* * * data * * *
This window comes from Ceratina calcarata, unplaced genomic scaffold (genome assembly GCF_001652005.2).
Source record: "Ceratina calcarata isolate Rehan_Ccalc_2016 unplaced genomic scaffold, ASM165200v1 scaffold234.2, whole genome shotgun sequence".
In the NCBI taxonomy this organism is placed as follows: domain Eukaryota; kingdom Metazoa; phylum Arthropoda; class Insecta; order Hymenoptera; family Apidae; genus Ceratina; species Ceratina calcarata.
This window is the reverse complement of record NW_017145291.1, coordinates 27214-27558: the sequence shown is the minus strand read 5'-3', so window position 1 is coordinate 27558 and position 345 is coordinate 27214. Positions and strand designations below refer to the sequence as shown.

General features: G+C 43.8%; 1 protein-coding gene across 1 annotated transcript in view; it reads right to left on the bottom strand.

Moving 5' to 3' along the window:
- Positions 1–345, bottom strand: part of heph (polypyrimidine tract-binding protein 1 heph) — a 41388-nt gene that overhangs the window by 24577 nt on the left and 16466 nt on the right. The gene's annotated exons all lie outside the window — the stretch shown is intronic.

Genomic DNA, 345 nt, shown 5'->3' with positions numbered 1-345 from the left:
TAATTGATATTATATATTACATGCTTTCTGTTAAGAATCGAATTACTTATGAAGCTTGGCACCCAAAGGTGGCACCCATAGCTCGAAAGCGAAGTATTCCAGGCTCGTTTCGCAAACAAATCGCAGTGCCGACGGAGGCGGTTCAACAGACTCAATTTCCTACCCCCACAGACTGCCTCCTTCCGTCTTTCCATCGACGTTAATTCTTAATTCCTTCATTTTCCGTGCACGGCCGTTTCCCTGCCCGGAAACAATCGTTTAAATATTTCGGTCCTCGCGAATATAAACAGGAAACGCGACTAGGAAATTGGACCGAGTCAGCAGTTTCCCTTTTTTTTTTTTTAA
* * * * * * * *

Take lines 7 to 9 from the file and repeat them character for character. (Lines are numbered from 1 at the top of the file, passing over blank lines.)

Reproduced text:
- Positions 1–345, bottom strand: part of heph (polypyrimidine tract-binding protein 1 heph) — a 41388-nt gene that overhangs the window by 24577 nt on the left and 16466 nt on the right. The gene's annotated exons all lie outside the window — the stretch shown is intronic.

Genomic DNA, 345 nt, shown 5'->3' with positions numbered 1-345 from the left:
TAATTGATATTATATATTACATGCTTTCTGTTAAGAATCGAATTACTTATGAAGCTTGGCACCCAAAGGTGGCACCCATAGCTCGAAAGCGAAGTATTCCAGGCTCGTTTCGCAAACAAATCGCAGTGCCGACGGAGGCGGTTCAACAGACTCAATTTCCTACCCCCACAGACTGCCTCCTTCCGTCTTTCCATCGACGTTAATTCTTAATTCCTTCATTTTCCGTGCACGGCCGTTTCCCTGCCCGGAAACAATCGTTTAAATATTTCGGTCCTCGCGAATATAAACAGGAAACGCGACTAGGAAATTGGACCGAGTCAGCAGTTTCCCTTTTTTTTTTTTTAA